• What to keep in mind: Express support for the business and welcome them to the neighborhood. You may have found a great new pallet supplier!

Tips for Requesting Pallets from Businesses

Sometimes the difference between scoring free pallets and either paying for them or not getting them at all is a little know-how. Here’s what to remember when you’re on the hunt for free pallets:

  • Come early. Contact the store early in the day. Deliveries are usually taken overnight or in the morning. Tell them you’ll get the pallets out of their way early.
  • Make your initial contact when you’re buying something. When you’re making a purchase, ask the cashier about pallets. He or she may then, in turn, summon the manager or owner. The point is, you’re a customer, not just a random person walking into the store to ask for a freebie.
  • Politeness is key. This may go without saying, but be courteous and friendly, as the business is doing you a favor by giving you a pallet for free.
  • Don’t assume. There might be a slight charge for the pallets. Just ask — don’t assume they’re free.

Stores You Should Avoid

There are a number of places where pallets may be stained, soiled, or difficult to obtain. Here’s a list of places you may want to put at the end of your list:

Big Box Retailers

Frequent pallet users do not recommend approaching big box retailers. Most stores have specific policies on pallet use, and none include offering them to the public. Typically, they’ll have internal recycling and reuse programs for their pallets and therefore don’t offer them to local DIYers. Some even sell or send the pallets back to the distributor.

Big box retailers may also have strict rules about who can and can’t handle their inventory, per OSHA. They don’t want to risk the little guy cutting himself on a pallet and suing.

A few specific examples of policies:

Bass Pro Shops

  • Offers pallets to the public: No
  • Policy: Recycles internally for future use

Costco

  • Offers pallets to the public: No
  • Policy: Sends them back to their distribution center for reuse

Hobby Lobby

  • Offers pallets to the public: No
  • Policy: A pallet recycling service picks them up from the stores

Menards

  • Offers pallets to the public: No
  • Policy: Recycles and reuses them until they’re unusable

Target

  • Offers pallets to the public: No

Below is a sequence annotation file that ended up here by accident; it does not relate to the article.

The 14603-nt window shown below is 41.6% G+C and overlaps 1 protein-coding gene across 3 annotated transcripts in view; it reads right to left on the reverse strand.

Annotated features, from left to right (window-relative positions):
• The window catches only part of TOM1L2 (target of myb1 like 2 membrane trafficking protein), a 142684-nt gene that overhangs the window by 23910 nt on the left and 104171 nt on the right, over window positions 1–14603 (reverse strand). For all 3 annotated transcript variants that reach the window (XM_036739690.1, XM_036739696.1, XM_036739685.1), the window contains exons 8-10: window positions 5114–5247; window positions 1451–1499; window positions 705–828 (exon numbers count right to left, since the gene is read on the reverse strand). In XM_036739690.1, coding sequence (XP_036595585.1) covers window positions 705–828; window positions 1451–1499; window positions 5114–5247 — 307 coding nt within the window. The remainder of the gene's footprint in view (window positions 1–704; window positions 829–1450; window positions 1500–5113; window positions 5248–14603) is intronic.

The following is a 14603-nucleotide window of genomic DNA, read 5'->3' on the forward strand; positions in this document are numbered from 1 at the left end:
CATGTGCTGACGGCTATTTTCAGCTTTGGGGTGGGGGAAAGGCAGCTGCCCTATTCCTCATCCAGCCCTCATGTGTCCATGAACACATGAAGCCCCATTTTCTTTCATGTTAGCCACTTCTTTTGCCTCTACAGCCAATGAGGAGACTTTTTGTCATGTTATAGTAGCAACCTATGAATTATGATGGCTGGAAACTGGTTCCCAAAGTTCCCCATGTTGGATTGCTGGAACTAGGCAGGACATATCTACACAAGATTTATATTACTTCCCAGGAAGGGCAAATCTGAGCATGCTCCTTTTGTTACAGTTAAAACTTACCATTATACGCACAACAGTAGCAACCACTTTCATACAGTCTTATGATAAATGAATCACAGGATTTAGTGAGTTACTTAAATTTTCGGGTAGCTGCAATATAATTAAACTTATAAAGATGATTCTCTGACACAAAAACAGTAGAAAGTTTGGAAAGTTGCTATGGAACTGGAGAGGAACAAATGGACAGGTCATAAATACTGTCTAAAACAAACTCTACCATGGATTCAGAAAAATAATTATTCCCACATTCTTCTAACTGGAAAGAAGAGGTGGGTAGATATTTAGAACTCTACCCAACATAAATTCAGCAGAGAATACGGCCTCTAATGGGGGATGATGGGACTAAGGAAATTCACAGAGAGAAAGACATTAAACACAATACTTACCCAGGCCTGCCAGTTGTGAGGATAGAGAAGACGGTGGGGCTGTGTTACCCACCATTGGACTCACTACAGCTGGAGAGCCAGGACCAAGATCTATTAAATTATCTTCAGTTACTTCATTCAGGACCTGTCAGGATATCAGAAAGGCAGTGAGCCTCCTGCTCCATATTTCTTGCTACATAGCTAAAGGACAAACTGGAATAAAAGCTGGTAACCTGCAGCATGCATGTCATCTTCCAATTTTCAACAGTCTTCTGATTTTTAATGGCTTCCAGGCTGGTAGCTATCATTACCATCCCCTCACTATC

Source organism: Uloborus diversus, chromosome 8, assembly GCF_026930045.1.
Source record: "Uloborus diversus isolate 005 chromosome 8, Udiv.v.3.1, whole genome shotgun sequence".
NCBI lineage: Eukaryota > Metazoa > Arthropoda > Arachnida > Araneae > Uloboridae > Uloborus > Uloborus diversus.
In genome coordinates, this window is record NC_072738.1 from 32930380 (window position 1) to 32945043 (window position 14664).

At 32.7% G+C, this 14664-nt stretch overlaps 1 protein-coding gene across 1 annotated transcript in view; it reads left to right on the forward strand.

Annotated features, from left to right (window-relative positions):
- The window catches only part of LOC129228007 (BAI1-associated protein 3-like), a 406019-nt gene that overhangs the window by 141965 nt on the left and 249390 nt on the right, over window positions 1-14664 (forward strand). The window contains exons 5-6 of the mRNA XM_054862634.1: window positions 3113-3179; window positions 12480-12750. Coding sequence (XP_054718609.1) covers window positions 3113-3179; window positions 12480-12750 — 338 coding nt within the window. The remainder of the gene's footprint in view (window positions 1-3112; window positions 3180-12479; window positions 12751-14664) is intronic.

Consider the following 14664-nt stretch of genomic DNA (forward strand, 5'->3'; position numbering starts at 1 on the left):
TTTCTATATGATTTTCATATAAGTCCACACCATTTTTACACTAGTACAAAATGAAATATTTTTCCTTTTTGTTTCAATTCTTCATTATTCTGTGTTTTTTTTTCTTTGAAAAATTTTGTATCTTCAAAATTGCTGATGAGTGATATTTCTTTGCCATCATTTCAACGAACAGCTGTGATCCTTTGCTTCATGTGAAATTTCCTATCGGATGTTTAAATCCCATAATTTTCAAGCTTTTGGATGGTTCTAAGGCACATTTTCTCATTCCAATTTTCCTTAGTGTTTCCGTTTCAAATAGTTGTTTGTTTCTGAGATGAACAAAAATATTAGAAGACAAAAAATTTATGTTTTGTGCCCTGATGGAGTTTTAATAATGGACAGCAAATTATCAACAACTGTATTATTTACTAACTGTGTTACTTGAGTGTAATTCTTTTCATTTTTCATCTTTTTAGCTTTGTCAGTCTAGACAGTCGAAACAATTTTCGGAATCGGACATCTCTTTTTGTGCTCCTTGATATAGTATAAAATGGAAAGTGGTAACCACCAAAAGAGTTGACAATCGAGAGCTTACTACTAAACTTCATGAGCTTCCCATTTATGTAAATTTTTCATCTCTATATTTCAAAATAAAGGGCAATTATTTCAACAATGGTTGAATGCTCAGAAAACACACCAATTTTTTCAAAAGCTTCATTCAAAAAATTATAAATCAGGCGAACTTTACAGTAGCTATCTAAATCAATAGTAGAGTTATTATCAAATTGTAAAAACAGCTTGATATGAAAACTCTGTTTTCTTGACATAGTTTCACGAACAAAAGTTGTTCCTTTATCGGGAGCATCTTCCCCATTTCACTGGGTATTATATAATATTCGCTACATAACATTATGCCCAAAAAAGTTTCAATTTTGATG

• Policy: Sends them back to their distributor

Walmart

  • Offers pallets to the public: No
  • Policy: Recycles and reuses pallets

Chemical and Pesticide Supply Stores

Pallets from chemical and pesticide supply stores could be stained or even saturated with chemicals. You’ll want to stay away from these to avoid coming in contact with potentially dangerous chemicals.

Grocery Store Chains

Similar to big box retailers, large national grocery store chains do not offer pallets to the public. Like their big box cousins, grocery store chains reuse and recycle their pallets internally. It’s a cost issue. Because of the high volume of pallets they are using on any given day, it’s cost prohibitive to give that resource away.

Some specific policies:

Cub Foods

  • Offers pallets to the public: No
  • Policy: Returns them immediately to the warehouse when they’re unloaded

 Hy-Vee

  • Offers pallets to the public: No
  • Policy: Recycles immediately after unloading

Target Grocery

  • Offers pallets to the public: No
  • Policy: Sends them back to their distributor

Walmart Grocery

  • Offers pallets to the public: No
  • Policy: Recycles and reuses pallets

Local Grocery Stores

This is one of the first places people turn to for pallets because of the constant deliveries. But food deliveries can spill and stain pallets because grocery stores, like other retailers, tend to use pallets over and over again until they become unusable. But unlike dry goods stores, grocery deliveries can leak, especially when dealing with meat and fresh fruits. Some stains can simply be painted over, but others can cause the wood to smell or become moldy. It is possible to find clean and dry pallets, but it may take more searching.

In Summary

You now know where to buy pallets or even where to get them for free. With a little legwork and digging, you can find pallets in your community for your DIY home improvement or decor projects. But remember, keeping your focus on small, local stores that specialize in dry goods will give you the best chance of finding clean, dry pallets to enjoy.